Figuring out how involved – or not involved – you should be when it comes to supporting your spouse as a parent can be tough.
Here are three things you can do that will support your spouse and empower yourself at the same time:
Did you know that one-on-one time is essential in stepfamilies?
In a recent Psychology Today article, stepfamily expert and bestselling author Wednesday Martin explains that “while first families bond well as a group, stepfamily members bond best dyadically, or one-on-one.”
Recently, another stepparent gave me some wise advice: “Be honest with yourself about what impacts you and what doesn’t.”
I decided to try this. When I did, I was surprised.
My husband’s daughter recently told us that she didn’t want her downstairs bedroom. For the past two months, she chose to make a bed of blankets on the floor of the room next to our bedroom rather than sleep in her own bed. In time, we hoped she would eventually face her fears of sleeping on a different floor and grow to appreciate the independence her room would offer. But she’s not ready. She’s almost 10 years old, but she’s not ready. So as much as we enjoyed having the upstairs as our sanctuary, we agreed to move her room next to our bedroom.
Wednesday Martin, author of the breakthrough book Stepmonster, has been studying stepfamilies for a decade. She argues strongly against unrealistic societal expectations that perpetuate “blended families” as the ideal. In fact, she wants to ban the term “blended family” altogether.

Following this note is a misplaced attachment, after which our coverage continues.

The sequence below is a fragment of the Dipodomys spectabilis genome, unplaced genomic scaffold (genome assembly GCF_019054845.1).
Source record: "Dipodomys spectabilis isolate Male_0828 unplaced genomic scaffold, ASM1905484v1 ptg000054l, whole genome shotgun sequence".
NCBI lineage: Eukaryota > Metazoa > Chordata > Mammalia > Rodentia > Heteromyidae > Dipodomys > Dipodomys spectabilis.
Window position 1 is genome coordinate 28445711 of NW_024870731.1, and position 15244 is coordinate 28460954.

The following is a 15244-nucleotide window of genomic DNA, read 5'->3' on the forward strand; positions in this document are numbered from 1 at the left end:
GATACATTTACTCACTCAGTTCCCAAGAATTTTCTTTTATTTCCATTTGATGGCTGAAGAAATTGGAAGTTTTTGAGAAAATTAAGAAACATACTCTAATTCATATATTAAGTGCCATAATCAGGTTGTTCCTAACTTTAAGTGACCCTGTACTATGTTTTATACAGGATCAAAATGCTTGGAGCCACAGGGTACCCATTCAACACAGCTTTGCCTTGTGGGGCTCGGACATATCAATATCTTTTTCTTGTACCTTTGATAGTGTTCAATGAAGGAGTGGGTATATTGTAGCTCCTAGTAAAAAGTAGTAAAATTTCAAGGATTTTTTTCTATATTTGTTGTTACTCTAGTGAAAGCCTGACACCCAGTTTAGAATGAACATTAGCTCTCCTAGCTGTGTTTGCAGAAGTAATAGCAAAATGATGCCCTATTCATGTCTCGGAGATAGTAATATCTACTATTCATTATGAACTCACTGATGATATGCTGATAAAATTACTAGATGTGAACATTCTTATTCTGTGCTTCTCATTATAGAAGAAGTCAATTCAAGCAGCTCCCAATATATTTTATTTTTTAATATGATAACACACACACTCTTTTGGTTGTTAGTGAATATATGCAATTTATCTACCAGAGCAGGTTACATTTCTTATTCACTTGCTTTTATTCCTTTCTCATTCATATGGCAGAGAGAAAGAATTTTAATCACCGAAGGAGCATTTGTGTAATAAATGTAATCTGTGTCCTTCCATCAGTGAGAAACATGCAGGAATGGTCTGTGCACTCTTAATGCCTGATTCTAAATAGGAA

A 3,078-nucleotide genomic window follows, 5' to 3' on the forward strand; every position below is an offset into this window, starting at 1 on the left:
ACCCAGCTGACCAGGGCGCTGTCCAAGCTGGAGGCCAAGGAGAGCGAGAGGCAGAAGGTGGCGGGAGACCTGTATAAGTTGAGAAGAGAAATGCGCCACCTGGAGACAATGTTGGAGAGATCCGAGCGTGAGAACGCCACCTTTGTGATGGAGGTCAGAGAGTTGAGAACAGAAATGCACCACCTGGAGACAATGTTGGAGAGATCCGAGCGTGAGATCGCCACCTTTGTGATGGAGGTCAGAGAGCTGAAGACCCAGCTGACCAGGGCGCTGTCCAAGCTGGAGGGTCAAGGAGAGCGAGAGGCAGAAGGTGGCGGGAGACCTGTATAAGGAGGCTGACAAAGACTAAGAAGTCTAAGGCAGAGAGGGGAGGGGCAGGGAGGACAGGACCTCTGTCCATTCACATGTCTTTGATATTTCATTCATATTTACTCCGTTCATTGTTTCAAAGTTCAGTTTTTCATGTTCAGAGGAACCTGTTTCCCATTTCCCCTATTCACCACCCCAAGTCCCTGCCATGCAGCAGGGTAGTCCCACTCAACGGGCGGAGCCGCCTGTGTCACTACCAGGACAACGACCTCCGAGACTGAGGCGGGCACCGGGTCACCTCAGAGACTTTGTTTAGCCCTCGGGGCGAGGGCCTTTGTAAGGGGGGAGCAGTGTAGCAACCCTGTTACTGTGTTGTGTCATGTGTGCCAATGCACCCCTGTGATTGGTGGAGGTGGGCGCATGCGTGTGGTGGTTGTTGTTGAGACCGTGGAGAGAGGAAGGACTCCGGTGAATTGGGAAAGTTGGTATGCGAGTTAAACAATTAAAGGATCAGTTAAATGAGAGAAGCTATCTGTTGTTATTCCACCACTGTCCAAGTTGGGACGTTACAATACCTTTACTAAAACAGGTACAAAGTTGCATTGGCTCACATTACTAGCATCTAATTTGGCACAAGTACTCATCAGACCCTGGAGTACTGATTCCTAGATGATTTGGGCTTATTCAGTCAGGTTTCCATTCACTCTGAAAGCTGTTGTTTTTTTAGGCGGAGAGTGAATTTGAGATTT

I agree. We must create new language that accurately describes who we are.
Today I am filled with gratitude. Our home is full of love and playfulness.
I’m sitting in the living room, sunshine streaming in the windows, taking it all in. My husband reading the paper, his daughter playing with the cats in the windowsill while they watch bluejays on the deck. Our new dog cuddled at my feet. Even the beta fish are swimming happily in their bowls.
One of the benefits of writing things down is that we can go back and check in with ourselves.
Today, I’m reflecting on this recent post: The Hardest Thing I’ve Done As a Childless Stepparent.
I’m reminding myself to step back, breathe, and let go.
This post is inspired by reader Trigirl, who commented on my recent post The Hardest Thing I’ve Done as a Childless Stepparent. I wrote about how I must accept that my husband will deal with his former wife in his own way and that whatever dynamic exists between them does not involve me (Manifesto #5).
Trigirl asked: “How did you come to accept that you will not have a child of your own? For me that is the hardest issue to come to peace with.”
“If we do not think through things well, if our vision is only short-term and our methods only superficial, and if we do not consider things with an open and relaxed outlook, then we turn what started as minor problems into major difficulties. In other words, we ourselves create a great deal of our own suffering.”
~ His Holiness the Dalai Lama | Daily Advice from the Heart
I’ve faced many challenges as a childless stepparent. I’ve made peace with the fact that the part of myself I thought I would give my child – as a mom – has nowhere to go. I’ve learned how to be a balanced, positive presence in my stepchild’s life. I’ve decided to ignore my husband’s former wife, who often intrudes into our life. Those things are hard but they are all things I can change within myself.
Without a doubt, the hardest thing I’ve done as a childless stepparent is this: accepting that my husband will handle his former wife in his own way.